Mary; Sarah.
Mr Crofton, who erected the castle of The Mote, 1639, was succeeded by his youngest son,

EDWARD CROFTON (1624-75), of Mote, who espoused firstly, in 1647, Mary, daughter of Sir James Ware; and secondly, Susanna Clifford, by whom he had issue, an only child, EDWARD.

Mr Crofton was created a baronet in 1661, denominated of The Mote, County Roscommon.

He was succeeded by his son and successor,

THE RT HON SIR EDWARD CROFTON, 2nd Baronet (c1662-1729), MP for Boyle, 1695-9, County Roscommon, 1703-27, who married, in 1684, Katherine, daughter of Sir Oliver St George Bt, and had issue,
Oliver, father of the 5th Baronet;
EDWARD, of whom hereafter
Sir Edward's younger son,

SIR EDWARD CROFTON, 3rd Baronet (1687-1739), MP for Roscommon Borough, 1713-39, wedded, in 1711, Mary, daughter of Anthony Nixon, and had issue,
EDWARD, his successor;
CATHERINE, m Marcus Lowther.
Sir Edward was succeeded by his son and successor,

SIR EDWARD CROFTON, 4th Baronet (1713-45), MP for County Roscommon, 1713-45, who espoused, in 1741, Martha, daughter of Joseph Damer; though he was killed in action at Tournai, France, when the title reverted to his cousin,

SIR OLIVER CROFTON, 5th Baronet (1710-80), who married, in 1737, Abigail Jackson Buckley, though the marriage was without issue.

The baronetcy therefore expired, when his sister and heiress,

CATHERINE CROFTON, became representative of the family.

This lady married, in 1743, Marcus Lowther (second son of George Lowther MP, descended from a common ancestor with the Earls of Lonsdale), who assumed the name of CROFTON, and being created a baronet in 1758, denominated of The Mote, County Roscommon, became 

SIR MARCUS LOWTHER-CROFTON, 1st Baronet, MP for Roscommon Borough, 1761-8, Ratoath, 1769-76, who had issue,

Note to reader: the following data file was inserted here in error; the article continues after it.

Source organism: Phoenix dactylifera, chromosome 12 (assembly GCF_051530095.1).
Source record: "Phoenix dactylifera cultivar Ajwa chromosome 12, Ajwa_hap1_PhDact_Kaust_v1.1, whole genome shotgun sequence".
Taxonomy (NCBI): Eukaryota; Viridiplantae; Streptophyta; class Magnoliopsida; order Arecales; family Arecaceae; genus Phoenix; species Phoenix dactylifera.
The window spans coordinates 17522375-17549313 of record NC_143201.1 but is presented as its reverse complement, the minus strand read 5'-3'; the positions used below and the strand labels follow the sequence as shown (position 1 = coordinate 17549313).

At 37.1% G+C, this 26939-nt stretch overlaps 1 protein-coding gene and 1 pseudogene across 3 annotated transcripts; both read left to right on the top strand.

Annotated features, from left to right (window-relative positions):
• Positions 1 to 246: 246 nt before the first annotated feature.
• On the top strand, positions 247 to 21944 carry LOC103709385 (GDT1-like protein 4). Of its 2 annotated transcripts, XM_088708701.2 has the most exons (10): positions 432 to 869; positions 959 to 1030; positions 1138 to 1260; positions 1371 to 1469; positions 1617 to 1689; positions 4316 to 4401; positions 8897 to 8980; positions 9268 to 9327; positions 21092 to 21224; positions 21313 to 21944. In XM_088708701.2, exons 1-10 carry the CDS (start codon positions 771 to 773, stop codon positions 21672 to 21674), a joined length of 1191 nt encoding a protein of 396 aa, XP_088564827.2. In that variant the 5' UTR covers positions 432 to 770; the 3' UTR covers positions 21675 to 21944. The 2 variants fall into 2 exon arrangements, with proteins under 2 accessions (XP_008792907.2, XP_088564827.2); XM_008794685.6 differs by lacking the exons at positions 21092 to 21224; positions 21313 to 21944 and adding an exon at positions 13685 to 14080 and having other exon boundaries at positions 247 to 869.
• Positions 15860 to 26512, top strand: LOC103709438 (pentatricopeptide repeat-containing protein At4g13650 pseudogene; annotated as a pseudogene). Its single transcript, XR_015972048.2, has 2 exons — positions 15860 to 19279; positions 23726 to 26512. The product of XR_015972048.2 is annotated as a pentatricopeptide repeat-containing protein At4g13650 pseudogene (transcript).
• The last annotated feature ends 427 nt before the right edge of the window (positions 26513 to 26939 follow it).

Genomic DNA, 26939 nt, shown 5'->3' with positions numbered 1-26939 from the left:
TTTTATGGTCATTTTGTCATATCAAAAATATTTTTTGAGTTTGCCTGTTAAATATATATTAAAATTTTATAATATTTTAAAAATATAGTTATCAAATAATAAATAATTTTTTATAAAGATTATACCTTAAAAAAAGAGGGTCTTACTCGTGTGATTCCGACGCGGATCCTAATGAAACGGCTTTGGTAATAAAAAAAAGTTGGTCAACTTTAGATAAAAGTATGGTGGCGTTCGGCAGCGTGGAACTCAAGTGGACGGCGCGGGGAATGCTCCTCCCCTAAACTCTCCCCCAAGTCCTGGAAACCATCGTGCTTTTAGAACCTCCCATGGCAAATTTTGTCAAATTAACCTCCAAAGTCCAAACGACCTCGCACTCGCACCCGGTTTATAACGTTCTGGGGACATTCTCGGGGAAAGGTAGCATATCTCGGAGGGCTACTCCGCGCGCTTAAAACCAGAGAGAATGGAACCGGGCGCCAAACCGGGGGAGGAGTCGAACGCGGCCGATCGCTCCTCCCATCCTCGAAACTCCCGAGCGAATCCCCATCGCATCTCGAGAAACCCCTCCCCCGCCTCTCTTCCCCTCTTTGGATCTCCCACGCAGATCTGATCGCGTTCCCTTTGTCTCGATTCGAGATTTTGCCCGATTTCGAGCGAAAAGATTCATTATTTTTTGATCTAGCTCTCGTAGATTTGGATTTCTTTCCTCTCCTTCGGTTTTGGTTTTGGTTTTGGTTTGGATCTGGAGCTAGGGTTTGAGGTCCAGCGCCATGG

EDWARD, his successor;
John Frederick Lowther;
William Henry;
Catherine; Sophia Jane.
Sir Marcus died in 1784, and was succeeded by his eldest son, 

SIR EDWARD CROFTON, 2nd Baronet (1748-97), MP for Roscommon, 1775-97, Colonel, Roscommon Militia, who married, in 1767, Anne, only daughter and heiress of Thomas Croker, and had issue,
EDWARD, his successor;
Henry Thomas Marcus (Rev);
George Alfred, Captain RN;
William Gorges, Captain, Coldstream Guards; k/a 1814;
Caroline; Louisa; Frances; Harriet; Augusta.
Sir Edward died in 1797 and his widow, 

ANNE, LADY CROFTON (1751-1817), was elevated to the peerage (an honour for Sir Edward, had he lived), in 1797, as BARONESS CROFTON, of Mote, County Roscommon.

Her ladyship was succeeded by her grandson,

EDWARD, 2nd Baron Crofton, eldest son of 

THE HON SIR EDWARD CROFTON, 3rd Baronet, the successor of his father in 1797.

This gentleman married the Lady Charlotte Stewart, fifth daughter of John, 6th Earl of Galloway KT, and had issue,
EDWARD, his successor;
William, 1814-38;
Susanna Anne; Charlotte; Frances; Sophia; Frederica.
Sir Edward died in 1816, and was succeeded by his son, 

EDWARD, 2nd Baron (1806-69), who succeeded at the demise of his grandmother to the barony,
known as Sir Edward Crofton, 4th Baronet, from 1816 to 1817, who was an Anglo-Irish Conservative politician; was elected an Irish Representative Peer in 1840, and served in the Conservative administrations of Lord Derby and Benjamin Disraeli as a Lord-in-Waiting in 1852, from 1858-59 and from 1866-68. 
a Gentleman of the Bedchamber to the Lord Lieutenant of Ireland 1867-68; State Steward to the Lord Lieutenant 1880; Gentleman in Waiting to the Lord Lieutenant 1886-92; a Representative Peer for Ireland (Conservative) 1873-1912.